Parallel merge in Cilk+ vs Julia

As my first Julia program, I had some fun debugging a Julia implementation of a parallel merge, which I had already developed in Cilk+. I thought I’d make my first post by pointing the following out to warn others developing divide and conquer algorithms with @spawn.

Here’s my Cilk+ function:

// parallel merge of sorted sub-arrays i ∈ [low1..up1) and i ∈ [low2..up2) of a into b 
// starting at index start
void parMerge(int *a, int low1, int up1, int low2, int up2, int *b, int start){
	int k1 = up1 - low1;
	int k2 = up2 - low2;
	int mid1, mid2;
// Sequential cutoff
	if(k1+k2 < 100000)
                // usual sequential non-recursive merge
		sequentialMerge(a, low1, up1, low2, up2, b, start);
	else{
		if(k1 >= k2){
			mid1 = (low1+up1-1)/2;
			mid2 = binarySearch(a, low2, up2, mid1);
		} else{
			mid2 = (low2+up2-1)/2;
			mid1 = binarySearch(a, low1, up1, mid2)-1;
			mid2++;
		}
		cilk_spawn parMerge(a, low1, mid1+1, low2, mid2, b, start);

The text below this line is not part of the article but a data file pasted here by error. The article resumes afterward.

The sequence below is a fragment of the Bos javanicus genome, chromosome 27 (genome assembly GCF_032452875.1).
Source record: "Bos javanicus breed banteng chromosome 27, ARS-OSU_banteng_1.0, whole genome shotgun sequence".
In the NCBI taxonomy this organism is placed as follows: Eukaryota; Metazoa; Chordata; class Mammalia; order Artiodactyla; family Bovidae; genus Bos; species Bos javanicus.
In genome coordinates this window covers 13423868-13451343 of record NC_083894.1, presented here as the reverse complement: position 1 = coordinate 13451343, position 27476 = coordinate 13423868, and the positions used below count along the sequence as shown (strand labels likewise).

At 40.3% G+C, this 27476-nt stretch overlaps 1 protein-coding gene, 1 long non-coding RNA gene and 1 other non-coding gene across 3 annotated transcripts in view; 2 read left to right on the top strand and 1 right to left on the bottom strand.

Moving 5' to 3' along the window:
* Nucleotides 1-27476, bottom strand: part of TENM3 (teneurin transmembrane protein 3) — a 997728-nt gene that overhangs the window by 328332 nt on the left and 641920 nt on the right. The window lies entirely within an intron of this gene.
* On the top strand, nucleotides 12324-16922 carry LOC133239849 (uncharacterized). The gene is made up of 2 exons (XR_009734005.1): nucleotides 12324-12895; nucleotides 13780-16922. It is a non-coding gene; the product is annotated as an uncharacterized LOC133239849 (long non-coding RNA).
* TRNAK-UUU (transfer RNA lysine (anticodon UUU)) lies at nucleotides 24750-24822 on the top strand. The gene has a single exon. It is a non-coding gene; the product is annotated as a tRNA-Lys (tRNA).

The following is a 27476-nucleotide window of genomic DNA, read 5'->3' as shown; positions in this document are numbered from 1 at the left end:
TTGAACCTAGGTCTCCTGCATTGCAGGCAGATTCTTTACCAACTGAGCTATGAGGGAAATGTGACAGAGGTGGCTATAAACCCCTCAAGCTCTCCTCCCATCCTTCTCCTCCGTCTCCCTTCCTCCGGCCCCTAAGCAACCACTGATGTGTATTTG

start = start + mid1 - low1 + 1 + mid2 - low2;
		parMerge(a, mid1+1, up1, mid2, up2, b, start);
		cilk_sync;
	}
}

Note that I’ve updated start after the first recursive call to parMerge, which works fine since the value of start has already been used in that recursive call.

Here’s my Julia version, modified to deal with 1-based indexing:

# Merge a[lo1:hi1] and a[lo2:hi2] into b starting at start
function parMerge!(b, a, lo1, hi1, lo2, hi2, start)
	k1 = hi1 - lo1 + 1
	k2 = hi2 - lo2 + 1
	mid1, mid2 = 0, 0
	# sequential cutoff
	if k1+k2 < 100000
		sequentialMerge!(b, a, lo1, hi1, lo2, hi2, start)
		return
	end
	if k1 >= k2
		mid1 = (lo1+hi1)>>> 1
		mid2 = binarySearch(a, lo2, hi2, mid1)
	else
		mid2 = (lo2+hi2)>>>1
		mid1 = binarySearch(a, lo1, hi1, mid2)-1
		mid2 += 1
	end
	first = @spawn parMerge!(b, a, lo1, mid1, lo2, mid2-1, start)
	parMerge!(b, a, mid1+1, hi1, mid2, hi2, start + mid1 - lo1 + 1 + mid2 - lo2)
	wait(first)
end

Note that here I didn’t update start before the second recursive call, but instead put the expression into the last parameter.

I had initially updated start before the second recursive call (as in the Cilk+ program). What happened was that the first recursive call used the value of start that was updated in the following line, leading to out of bound array accesses. From my limited understanding of Julia, I take it that this is because the expression in the @spawn macro is “escaped” (esc), which results in variables referring back to the scope where the macro is called.

@spawn builds a closure for the thunk which it passes to the task. This can indeed make variable references tricky.